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Guest Message by DevFuse

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When should kids get to watch "R" rated movies


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15 replies to this topic

#1 OFFLINE   John Corn

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Posted 10 May 2002 - 01:34 PM

Here is a question for those of you who have kids (or those who don't for that matter). At what age do you believe it is appropriate to let a child see an "R"rated movie? I am not talking about the Friday the 13th or Halloween genres, which I obviously believe would be inappropriate. Here is my situation. I have an ten year old who loves to play war, cops and robbers, etc. Obviously most kids engage in that type of play, however, I am beginning to think he might need to understand that when somebody gets killed, it is not a pretty sight and is forever. I have been thinking about letting him watch at least a portion of "Saving Private Ryan" for a "realistic portrayal" of the violence of war. My only concern is it may be too intense. I am just curious about your thoughts and experiences. Thanks.
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#2 OFFLINE   Martyva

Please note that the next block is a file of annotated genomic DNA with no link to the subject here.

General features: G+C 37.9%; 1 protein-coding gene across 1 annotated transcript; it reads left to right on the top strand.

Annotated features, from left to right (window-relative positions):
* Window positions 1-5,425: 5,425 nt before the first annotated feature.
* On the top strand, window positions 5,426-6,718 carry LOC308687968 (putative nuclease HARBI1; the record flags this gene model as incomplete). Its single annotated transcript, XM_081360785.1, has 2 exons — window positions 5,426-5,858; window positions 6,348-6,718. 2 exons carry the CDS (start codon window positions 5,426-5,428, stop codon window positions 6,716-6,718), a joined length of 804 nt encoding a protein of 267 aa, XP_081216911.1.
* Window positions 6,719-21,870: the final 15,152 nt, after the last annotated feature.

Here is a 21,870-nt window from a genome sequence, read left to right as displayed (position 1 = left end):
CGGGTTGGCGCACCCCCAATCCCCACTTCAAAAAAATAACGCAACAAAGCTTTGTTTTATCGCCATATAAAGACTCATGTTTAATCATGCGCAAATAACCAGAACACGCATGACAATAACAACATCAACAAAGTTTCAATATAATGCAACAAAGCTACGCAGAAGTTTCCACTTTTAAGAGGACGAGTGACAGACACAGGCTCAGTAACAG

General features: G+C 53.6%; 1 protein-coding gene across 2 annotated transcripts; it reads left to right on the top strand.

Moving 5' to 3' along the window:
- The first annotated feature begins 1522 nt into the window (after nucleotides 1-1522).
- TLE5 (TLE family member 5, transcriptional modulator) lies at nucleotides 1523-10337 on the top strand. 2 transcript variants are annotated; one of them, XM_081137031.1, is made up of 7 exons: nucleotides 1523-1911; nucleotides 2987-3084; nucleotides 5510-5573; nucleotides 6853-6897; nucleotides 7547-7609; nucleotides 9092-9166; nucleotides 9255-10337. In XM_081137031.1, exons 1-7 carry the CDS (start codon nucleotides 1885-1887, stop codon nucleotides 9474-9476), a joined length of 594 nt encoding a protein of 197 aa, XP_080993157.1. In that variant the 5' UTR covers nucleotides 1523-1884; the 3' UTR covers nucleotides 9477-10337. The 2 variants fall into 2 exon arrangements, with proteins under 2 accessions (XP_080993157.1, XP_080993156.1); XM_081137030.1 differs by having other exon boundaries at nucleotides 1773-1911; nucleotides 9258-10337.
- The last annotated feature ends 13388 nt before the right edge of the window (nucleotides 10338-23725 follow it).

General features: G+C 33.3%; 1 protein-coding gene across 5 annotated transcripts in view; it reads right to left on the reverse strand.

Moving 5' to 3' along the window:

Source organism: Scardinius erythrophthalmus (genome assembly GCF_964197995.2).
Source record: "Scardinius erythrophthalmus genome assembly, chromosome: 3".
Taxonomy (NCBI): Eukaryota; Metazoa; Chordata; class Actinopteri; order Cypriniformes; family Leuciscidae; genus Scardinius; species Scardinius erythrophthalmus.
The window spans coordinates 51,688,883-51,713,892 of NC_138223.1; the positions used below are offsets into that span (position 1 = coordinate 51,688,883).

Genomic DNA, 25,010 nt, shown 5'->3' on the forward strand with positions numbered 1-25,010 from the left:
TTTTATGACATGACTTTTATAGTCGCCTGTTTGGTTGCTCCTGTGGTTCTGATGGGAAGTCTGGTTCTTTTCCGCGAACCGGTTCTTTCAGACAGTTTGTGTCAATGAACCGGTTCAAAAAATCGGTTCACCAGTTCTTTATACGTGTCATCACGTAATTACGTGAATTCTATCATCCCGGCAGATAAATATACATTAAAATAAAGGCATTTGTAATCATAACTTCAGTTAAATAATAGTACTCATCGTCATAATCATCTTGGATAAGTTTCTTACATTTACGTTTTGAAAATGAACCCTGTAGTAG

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Posted 10 May 2002 - 01:42 PM

both my kids turned into responsible, caring adults. They had no TV or movie restrictions.
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#3 OFFLINE   James_F

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Posted 10 May 2002 - 02:36 PM

They also might not get the point of "Saving Private Ryan" without your supervision.... I'm sure with you to explain what the movie is about, he'll be fine.

#4 OFFLINE   jrjcd

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Posted 10 May 2002 - 02:45 PM

yeeps-i thought you meant you were taking the blocks off of showtime and cinemax....

really, depends on the maturaty level of the child(and the age)...
and i agree-you need to explain the point to him/her just to make sure they understand...
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#5 OFFLINE   gcutler